In 1908, Josephine Peary (Juliette Binoche) sets out with a guide, Bram Trevor (Gabriel Byrne), to the hostile remote landscape of the Arctic North in search of her explorer husband, who is attempting to reach the North Pole. As winter descends, Josephine is determined not to turn back when she finds companionship with Inuit woman Allaka (Rinko Kikuchi). With the elements against them, and their survival dependent on each other, it becomes clear they are waiting for a man they both love. (Inspired by real characters.)
Review by Andrew L. Urban:
It must be said at the start that the voters in Spain's 2016 Goya Awards were much more impressed with Isabel Croixet's latest film than I am, as were the selectors for the Berlin Film Festival, where it competed for the Golden Bear Award. At the Goyas it won awards for score, costumes, make up & hair, and production supervision (whatever that means), and was also nominated for the best film, best director, best actress, best cinematography and best production design.
Its absence in the screenplay category is the only part of the awards with which I agree; it is ironic, then, that such a weak screenplay can generate so many accolades. The story may be based on real characters, but there is very little that is authentic about the end result. (In my book, Croixet's earlier film, Learning to Drive (2014), is a much better example of her talents.)
Juliette Binoche adds grace and talent to the enterprise, but she battles against the elements - both literally in the dark arctic winter and symbolically in the production. Enduring three months of freezing hell is not by itself enough to make cinema, not even with the addition of the odd (as in peculoiar) love triangle the story presents. We never see the man, the husband explorer reaching for the Pole, but have to accept he is adorable, because Josephine (Binoche) married him and yearns for his safe return. So does Allaka (Rinko Kikuchi), who seems to have as much interest in him as Josephine - much to Josephine's surprise - and that scene is the film's high point.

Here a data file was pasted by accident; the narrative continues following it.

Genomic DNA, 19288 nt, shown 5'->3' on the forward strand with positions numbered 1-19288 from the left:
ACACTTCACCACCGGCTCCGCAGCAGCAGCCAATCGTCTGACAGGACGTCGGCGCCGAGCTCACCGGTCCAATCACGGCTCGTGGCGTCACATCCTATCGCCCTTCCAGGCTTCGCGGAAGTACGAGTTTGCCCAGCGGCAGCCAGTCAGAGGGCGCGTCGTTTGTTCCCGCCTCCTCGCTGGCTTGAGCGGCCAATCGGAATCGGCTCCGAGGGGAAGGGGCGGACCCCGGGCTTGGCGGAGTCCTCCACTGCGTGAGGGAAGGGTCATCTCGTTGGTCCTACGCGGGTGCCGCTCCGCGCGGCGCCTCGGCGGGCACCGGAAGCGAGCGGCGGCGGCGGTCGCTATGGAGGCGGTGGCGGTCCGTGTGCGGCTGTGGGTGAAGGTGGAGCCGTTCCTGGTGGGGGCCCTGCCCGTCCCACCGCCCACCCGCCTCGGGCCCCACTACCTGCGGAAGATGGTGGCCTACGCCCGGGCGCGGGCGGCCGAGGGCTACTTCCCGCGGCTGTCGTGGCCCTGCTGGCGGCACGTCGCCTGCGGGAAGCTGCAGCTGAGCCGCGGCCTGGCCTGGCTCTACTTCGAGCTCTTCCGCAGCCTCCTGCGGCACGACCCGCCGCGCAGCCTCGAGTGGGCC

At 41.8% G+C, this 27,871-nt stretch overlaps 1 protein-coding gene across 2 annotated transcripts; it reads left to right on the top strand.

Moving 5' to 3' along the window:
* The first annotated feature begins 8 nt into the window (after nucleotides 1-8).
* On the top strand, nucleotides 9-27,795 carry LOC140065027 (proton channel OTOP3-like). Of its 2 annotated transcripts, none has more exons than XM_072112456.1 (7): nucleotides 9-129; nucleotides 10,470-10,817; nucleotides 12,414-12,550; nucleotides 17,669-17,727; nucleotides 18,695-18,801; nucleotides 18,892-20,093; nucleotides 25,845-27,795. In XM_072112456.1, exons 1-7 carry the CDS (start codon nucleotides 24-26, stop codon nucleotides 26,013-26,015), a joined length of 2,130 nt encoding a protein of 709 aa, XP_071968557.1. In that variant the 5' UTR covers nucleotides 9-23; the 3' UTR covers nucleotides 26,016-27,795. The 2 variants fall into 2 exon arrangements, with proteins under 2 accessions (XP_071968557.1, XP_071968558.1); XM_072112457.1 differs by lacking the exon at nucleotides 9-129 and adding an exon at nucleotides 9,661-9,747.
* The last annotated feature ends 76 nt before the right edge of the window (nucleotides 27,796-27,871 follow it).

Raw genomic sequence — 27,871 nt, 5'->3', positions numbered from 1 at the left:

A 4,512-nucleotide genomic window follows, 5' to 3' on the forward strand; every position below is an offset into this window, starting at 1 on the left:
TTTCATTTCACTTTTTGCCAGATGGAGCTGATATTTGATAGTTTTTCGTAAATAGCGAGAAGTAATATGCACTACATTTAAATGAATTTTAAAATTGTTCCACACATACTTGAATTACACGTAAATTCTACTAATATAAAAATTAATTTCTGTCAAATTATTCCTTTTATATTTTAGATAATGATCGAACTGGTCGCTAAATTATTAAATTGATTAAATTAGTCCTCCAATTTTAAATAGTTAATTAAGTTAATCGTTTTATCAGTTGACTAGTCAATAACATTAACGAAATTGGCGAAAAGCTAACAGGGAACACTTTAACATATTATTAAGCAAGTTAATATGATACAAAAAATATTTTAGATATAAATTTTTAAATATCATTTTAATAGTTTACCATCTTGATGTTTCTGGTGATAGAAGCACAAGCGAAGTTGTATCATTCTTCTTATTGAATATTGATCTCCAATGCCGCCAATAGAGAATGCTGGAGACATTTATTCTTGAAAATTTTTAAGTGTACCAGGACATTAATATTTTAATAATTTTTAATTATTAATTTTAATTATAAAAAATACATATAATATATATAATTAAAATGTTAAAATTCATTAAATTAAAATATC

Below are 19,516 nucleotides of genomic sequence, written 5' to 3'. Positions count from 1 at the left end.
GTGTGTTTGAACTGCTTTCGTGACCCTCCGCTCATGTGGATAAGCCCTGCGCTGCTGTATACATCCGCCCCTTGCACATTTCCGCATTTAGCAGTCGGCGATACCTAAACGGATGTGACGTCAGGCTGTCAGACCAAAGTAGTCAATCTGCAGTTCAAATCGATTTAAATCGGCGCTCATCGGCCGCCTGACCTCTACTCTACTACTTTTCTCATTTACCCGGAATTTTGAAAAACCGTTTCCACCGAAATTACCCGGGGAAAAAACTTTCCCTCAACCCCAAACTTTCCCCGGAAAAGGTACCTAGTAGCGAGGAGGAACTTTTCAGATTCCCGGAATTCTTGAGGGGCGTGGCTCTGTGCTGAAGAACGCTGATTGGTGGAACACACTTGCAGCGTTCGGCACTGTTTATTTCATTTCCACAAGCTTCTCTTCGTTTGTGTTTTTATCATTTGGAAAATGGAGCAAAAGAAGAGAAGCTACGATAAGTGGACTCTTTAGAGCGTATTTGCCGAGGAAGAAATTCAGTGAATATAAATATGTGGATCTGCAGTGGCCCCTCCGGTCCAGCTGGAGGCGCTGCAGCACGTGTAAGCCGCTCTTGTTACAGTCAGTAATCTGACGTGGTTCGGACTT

It is a challenge for the filmmakers to then hold our interest in the dark, cold winter weeks inside a flimsy cabin. It's a challenge which for me does not succeed. Poor Kikuchi is made to speak in baby language to suggest her broken English, the dramatic tension is wafer thin and the characters do not engage us (or me, at least) sufficiently to be moved.
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ENDLESS NIGHT (M)
Nadie quiere la noche (Nobody wants the night)
CAST: Juliette Binoche, Rinko Kikuchi, Gabriel Byrne, Matt Salinger, Ciro Miro, Velizar Binev
PRODUCER: Jaume Roures
DIRECTOR: Isabel Coixet
SCRIPT: Miguel Barros
CINEMATOGRAPHER: Jean-Claude Larrieu
EDITOR: Elena Ruiz
MUSIC: Lucas Vidal
PRODUCTION DESIGN: Alain BainŽe
RUNNING TIME: 104 minutes
AUSTRALIAN DISTRIBUTOR: Umbrella
AUSTRALIAN RELEASE: August 25, 2016